Indirect negotiations between Iran and the U.S. over Tehran’s tattered nuclear deal with world powers will end Wednesday in Qatar, authorities in Tehran said. A semiofficial news agency reported the talks wouldn’t break a diplomatic deadlock over the accord.
The U.S. State Department and the European Union, which is mediating the talks in Qatar, did not immediately acknowledge the end of the negotiations in Doha.
However, the semiofficial Tasnim news agency, believed to be close to Iran’s hard-line Revolutionary Guard, described the negotiations as finished and having “no effect on breaking the deadlock in the talks.”
Tasnim claimed that the American position did not include “a guarantee for Iran benefiting economically from the deal,” quoting what it described as unnamed “informed sources.”
“Washington is seeking to revive the (deal) in order to limit Iran without economic achievement for our country,” the Tasnim report claimed.
U.S. Special Representative Rob Malley spoke to the Iranians through EU official Enrique Mora during the talks. Mora then took messages to Iran’s top nuclear negotiator Ali Bagheri Kani.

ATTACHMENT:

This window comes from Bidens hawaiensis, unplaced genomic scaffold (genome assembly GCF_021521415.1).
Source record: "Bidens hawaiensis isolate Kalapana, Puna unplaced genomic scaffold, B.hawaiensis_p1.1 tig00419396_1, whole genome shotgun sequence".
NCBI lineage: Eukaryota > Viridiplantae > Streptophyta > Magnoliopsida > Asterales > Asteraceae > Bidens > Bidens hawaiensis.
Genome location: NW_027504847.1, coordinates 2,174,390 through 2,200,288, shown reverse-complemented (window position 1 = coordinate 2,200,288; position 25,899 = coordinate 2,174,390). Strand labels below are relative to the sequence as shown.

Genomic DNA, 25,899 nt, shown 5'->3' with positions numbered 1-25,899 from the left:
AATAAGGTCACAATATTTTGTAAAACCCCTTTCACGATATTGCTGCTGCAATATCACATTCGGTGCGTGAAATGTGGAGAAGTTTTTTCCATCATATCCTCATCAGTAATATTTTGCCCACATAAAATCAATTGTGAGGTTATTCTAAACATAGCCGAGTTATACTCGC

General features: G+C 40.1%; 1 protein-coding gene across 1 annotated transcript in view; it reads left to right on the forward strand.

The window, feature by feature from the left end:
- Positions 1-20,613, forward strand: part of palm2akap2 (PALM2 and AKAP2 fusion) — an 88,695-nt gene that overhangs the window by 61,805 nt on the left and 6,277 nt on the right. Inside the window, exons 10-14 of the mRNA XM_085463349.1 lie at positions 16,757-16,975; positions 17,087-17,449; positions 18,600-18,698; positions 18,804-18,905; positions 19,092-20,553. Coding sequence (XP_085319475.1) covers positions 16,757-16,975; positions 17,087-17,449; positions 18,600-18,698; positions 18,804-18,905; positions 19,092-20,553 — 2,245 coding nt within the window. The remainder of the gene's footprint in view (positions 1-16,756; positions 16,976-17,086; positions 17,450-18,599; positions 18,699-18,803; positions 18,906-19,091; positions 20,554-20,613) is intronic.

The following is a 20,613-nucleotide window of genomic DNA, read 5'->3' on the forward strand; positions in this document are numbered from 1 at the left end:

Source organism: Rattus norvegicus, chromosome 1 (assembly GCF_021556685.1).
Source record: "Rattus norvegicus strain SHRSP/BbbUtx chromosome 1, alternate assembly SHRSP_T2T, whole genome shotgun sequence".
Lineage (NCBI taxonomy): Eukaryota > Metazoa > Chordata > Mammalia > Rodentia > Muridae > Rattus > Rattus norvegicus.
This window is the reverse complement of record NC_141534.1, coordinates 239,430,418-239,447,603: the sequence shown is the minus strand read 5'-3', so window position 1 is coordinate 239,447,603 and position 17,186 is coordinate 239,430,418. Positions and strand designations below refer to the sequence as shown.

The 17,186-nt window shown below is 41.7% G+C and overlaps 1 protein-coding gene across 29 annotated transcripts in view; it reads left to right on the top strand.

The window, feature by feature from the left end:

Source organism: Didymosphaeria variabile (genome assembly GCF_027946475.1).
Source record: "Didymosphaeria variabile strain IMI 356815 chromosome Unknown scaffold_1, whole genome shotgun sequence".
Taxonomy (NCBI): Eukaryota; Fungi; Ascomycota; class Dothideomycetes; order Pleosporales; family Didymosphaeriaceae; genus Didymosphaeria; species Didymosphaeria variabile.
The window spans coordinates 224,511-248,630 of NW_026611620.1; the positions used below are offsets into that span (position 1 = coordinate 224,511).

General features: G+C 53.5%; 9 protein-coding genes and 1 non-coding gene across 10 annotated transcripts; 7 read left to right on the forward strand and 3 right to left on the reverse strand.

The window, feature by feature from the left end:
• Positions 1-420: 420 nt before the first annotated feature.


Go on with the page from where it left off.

After the Tasnim report, Foreign Minister spokesman Nasser Kanaani issued a statement describing the two-day talks as “not over” as Bagheri Kani and Mora planned to meet Wednesday night.
“The two-day Doha talks are being held in a professional and serious atmosphere,” Kanaani said.
Iran and world powers agreed in 2015 to the nuclear deal, which saw Tehran drastically limit its enrichment of uranium in exchange for the lifting of economic sanctions. In 2018, then-President Donald Trump unilaterally withdrew America from the accord, raising tensions across the wider Middle East and sparking a series of attacks and incidents.
Talks in Vienna about reviving the deal have been on a “pause” since March. Since the deal’s collapse, Iran has been running advanced centrifuges and rapidly growing stockpiles of enriched uranium.